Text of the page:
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Andrew Evan Shapiro, Lawndale Capital Management - Founder, Chairman, President, Portfolio Manager, and Managing Member [41]

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And it's a nice problem and it will be a nice problem to have. So when you price this, is it priced by the meter, by the kilometer? How does one define, between you and your customer, the pricing here for the revenues?

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Jeffrey A. Quiram, Superconductor Technologies Inc. - President, CEO & Director [42]

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It's a combination of the length of the wire and the amount of current that's carried. So it's a formula that goes into there. So the more current you carry, the more you can charge for it and -- but ultimately, you're charging on a per meter basis.

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Andrew Evan Shapiro, Lawndale Capital Management - Founder, Chairman, President, Portfolio Manager, and Managing Member [43]

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Right. And have things progressed enough with these customers and the testing and the demand? They have a product they want to make in arguably arm's length contracting where we're not giving away the product anymore when it comes down to this next round of sales.

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Jeffrey A. Quiram, Superconductor Technologies Inc. - President, CEO & Director [44]

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The next round will certainly be -- when we're selling kilometers of wire, we will be selling them for what we believe is the rather justified market price or is the -- whatever the price would be for a long-term supply agreement. So no, we won't be giving it away at tens of kilometers.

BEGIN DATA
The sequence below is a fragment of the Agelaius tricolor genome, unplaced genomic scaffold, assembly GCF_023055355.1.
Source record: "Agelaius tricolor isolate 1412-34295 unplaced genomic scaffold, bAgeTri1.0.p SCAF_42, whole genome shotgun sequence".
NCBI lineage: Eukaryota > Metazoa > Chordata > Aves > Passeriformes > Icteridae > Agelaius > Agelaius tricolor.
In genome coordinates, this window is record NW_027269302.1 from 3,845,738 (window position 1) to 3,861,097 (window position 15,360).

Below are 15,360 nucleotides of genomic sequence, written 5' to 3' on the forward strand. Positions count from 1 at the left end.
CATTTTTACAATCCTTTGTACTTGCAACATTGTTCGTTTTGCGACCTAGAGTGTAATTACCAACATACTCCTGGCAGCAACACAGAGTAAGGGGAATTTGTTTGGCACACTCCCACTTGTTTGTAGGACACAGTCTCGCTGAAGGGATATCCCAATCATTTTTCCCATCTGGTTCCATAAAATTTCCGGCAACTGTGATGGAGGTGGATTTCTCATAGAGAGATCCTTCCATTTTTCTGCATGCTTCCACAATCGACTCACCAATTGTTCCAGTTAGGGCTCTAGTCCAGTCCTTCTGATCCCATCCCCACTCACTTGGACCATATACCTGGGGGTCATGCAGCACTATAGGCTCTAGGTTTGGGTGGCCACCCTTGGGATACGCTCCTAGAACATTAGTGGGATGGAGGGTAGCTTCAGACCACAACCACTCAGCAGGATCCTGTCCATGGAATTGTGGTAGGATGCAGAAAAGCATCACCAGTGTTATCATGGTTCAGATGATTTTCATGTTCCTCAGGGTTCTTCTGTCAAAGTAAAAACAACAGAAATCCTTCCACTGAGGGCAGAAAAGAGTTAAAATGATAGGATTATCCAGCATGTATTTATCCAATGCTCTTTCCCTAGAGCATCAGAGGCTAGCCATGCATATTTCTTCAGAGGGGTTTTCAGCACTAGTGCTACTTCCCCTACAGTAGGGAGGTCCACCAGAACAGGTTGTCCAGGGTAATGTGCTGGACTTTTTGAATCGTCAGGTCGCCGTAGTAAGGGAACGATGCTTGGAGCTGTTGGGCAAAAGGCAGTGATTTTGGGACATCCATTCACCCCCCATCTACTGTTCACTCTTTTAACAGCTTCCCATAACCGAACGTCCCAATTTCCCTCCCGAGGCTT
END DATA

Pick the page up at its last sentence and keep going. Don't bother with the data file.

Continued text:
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Andrew Evan Shapiro, Lawndale Capital Management - Founder, Chairman, President, Portfolio Manager, and Managing Member [45]

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And I'm assuming up to this point, there's not been -- you are not disclosing in any way the range, so for us to kind of estimate or figure out kind of the -- a revenue stream here yet. Is -- will the purchase agreement disclose something like that so that we could start getting a handle on the revenue stream here? And what the revenue stream might be on a machine -- on the current machine with its particular capacity estimations?

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Jeffrey A. Quiram, Superconductor Technologies Inc. - President, CEO & Director [46]

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I'm not sure how exactly we'll disclose it. I doubt we'll talk specific pricing for anyone customer. But I think we will be in a position to say that this is the general size of the order, and this is the period over time with which we plan to fulfill it.

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Andrew Evan Shapiro, Lawndale Capital Management - Founder, Chairman, President, Portfolio Manager, and Managing Member [47]